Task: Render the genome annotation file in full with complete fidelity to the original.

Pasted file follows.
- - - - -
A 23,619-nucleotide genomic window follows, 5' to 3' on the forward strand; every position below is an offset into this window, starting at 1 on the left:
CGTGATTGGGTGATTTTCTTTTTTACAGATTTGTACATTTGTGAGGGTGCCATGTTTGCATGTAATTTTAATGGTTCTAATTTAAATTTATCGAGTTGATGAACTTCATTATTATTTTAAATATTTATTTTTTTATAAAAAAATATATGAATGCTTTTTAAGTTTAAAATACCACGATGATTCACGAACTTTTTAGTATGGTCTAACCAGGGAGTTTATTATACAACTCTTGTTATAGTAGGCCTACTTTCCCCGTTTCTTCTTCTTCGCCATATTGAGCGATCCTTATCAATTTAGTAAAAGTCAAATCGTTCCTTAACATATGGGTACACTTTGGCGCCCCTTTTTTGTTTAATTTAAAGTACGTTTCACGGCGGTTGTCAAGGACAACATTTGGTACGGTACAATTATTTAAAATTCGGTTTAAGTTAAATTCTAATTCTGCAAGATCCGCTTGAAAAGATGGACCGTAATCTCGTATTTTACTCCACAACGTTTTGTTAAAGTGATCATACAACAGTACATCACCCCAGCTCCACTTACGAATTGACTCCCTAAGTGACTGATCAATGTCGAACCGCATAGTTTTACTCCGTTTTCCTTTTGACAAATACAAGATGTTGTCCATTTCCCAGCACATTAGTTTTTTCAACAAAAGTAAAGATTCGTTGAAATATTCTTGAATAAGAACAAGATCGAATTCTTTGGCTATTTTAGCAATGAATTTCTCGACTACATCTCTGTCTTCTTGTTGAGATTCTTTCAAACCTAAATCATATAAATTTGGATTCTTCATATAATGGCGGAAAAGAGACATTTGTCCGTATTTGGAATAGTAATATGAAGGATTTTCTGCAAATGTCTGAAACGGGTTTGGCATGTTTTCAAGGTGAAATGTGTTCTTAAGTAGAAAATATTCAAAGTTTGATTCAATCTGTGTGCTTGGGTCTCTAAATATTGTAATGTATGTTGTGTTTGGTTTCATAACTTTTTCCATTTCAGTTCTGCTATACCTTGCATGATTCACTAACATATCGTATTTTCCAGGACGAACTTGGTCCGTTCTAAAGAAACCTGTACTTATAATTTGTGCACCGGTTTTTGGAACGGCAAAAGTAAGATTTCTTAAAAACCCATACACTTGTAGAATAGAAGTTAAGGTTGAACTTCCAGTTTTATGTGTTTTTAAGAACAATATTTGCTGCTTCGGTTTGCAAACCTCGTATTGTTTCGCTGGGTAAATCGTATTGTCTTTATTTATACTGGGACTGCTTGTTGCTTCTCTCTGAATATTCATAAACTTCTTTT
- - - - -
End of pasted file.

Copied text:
A 23,619-nucleotide genomic window follows, 5' to 3' on the forward strand; every position below is an offset into this window, starting at 1 on the left:
CGTGATTGGGTGATTTTCTTTTTTACAGATTTGTACATTTGTGAGGGTGCCATGTTTGCATGTAATTTTAATGGTTCTAATTTAAATTTATCGAGTTGATGAACTTCATTATTATTTTAAATATTTATTTTTTTATAAAAAAATATATGAATGCTTTTTAAGTTTAAAATACCACGATGATTCACGAACTTTTTAGTATGGTCTAACCAGGGAGTTTATTATACAACTCTTGTTATAGTAGGCCTACTTTCCCCGTTTCTTCTTCTTCGCCATATTGAGCGATCCTTATCAATTTAGTAAAAGTCAAATCGTTCCTTAACATATGGGTACACTTTGGCGCCCCTTTTTTGTTTAATTTAAAGTACGTTTCACGGCGGTTGTCAAGGACAACATTTGGTACGGTACAATTATTTAAAATTCGGTTTAAGTTAAATTCTAATTCTGCAAGATCCGCTTGAAAAGATGGACCGTAATCTCGTATTTTACTCCACAACGTTTTGTTAAAGTGATCATACAACAGTACATCACCCCAGCTCCACTTACGAATTGACTCCCTAAGTGACTGATCAATGTCGAACCGCATAGTTTTACTCCGTTTTCCTTTTGACAAATACAAGATGTTGTCCATTTCCCAGCACATTAGTTTTTTCAACAAAAGTAAAGATTCGTTGAAATATTCTTGAATAAGAACAAGATCGAATTCTTTGGCTATTTTAGCAATGAATTTCTCGACTACATCTCTGTCTTCTTGTTGAGATTCTTTCAAACCTAAATCATATAAATTTGGATTCTTCATATAATGGCGGAAAAGAGACATTTGTCCGTATTTGGAATAGTAATATGAAGGATTTTCTGCAAATGTCTGAAACGGGTTTGGCATGTTTTCAAGGTGAAATGTGTTCTTAAGTAGAAAATATTCAAAGTTTGATTCAATCTGTGTGCTTGGGTCTCTAAATATTGTAATGTATGTTGTGTTTGGTTTCATAACTTTTTCCATTTCAGTTCTGCTATACCTTGCATGATTCACTAACATATCGTATTTTCCAGGACGAACTTGGTCCGTTCTAAAGAAACCTGTACTTATAATTTGTGCACCGGTTTTTGGAACGGCAAAAGTAAGATTTCTTAAAAACCCATACACTTGTAGAATAGAAGTTAAGGTTGAACTTCCAGTTTTATGTGTTTTTAAGAACAATATTTGCTGCTTCGGTTTGCAAACCTCGTATTGTTTCGCTGGGTAAATCGTATTGTCTTTATTTATACTGGGACTGCTTGTTGCTTCTCTCTGAATATTCATAAACTTCTTTT